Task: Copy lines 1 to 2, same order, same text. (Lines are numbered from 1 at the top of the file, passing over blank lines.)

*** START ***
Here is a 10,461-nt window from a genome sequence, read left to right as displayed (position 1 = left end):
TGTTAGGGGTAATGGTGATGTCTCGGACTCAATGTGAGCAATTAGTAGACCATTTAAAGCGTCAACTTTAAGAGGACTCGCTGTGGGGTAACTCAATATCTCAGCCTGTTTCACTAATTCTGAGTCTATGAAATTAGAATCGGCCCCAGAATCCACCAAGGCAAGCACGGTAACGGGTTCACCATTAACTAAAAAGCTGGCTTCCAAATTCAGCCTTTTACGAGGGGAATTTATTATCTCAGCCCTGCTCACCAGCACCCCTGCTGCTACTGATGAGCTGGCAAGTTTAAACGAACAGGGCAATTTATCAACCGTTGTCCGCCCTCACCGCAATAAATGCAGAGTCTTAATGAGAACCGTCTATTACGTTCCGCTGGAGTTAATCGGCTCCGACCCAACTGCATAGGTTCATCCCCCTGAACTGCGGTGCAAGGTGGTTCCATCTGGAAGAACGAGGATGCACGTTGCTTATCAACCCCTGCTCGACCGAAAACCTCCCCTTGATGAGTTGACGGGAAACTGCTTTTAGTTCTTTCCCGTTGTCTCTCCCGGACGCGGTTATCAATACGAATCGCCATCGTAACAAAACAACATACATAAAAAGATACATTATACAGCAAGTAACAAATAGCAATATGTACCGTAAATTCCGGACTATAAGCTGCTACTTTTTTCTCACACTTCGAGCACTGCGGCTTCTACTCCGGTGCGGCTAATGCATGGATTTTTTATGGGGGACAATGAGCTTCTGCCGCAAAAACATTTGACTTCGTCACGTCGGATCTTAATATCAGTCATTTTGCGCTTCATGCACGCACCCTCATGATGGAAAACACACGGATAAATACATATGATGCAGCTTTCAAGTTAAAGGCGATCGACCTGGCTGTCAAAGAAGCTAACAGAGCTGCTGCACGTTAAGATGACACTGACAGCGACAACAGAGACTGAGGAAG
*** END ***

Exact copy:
Here is a 10,461-nt window from a genome sequence, read left to right as displayed (position 1 = left end):
TGTTAGGGGTAATGGTGATGTCTCGGACTCAATGTGAGCAATTAGTAGACCATTTAAAGCGTCAACTTTAAGAGGACTCGCTGTGGGGTAACTCAATATCTCAGCCTGTTTCACTAATTCTGAGTCTATGAAATTAGAATCGGCCCCAGAATCCACCAAGGCAAGCACGGTAACGGGTTCACCATTAACTAAAAAGCTGGCTTCCAAATTCAGCCTTTTACGAGGGGAATTTATTATCTCAGCCCTGCTCACCAGCACCCCTGCTGCTACTGATGAGCTGGCAAGTTTAAACGAACAGGGCAATTTATCAACCGTTGTCCGCCCTCACCGCAATAAATGCAGAGTCTTAATGAGAACCGTCTATTACGTTCCGCTGGAGTTAATCGGCTCCGACCCAACTGCATAGGTTCATCCCCCTGAACTGCGGTGCAAGGTGGTTCCATCTGGAAGAACGAGGATGCACGTTGCTTATCAACCCCTGCTCGACCGAAAACCTCCCCTTGATGAGTTGACGGGAAACTGCTTTTAGTTCTTTCCCGTTGTCTCTCCCGGACGCGGTTATCAATACGAATCGCCATCGTAACAAAACAACATACATAAAAAGATACATTATACAGCAAGTAACAAATAGCAATATGTACCGTAAATTCCGGACTATAAGCTGCTACTTTTTTCTCACACTTCGAGCACTGCGGCTTCTACTCCGGTGCGGCTAATGCATGGATTTTTTATGGGGGACAATGAGCTTCTGCCGCAAAAACATTTGACTTCGTCACGTCGGATCTTAATATCAGTCATTTTGCGCTTCATGCACGCACCCTCATGATGGAAAACACACGGATAAATACATATGATGCAGCTTTCAAGTTAAAGGCGATCGACCTGGCTGTCAAAGAAGCTAACAGAGCTGCTGCACGTTAAGATGACACTGACAGCGACAACAGAGACTGAGGAAG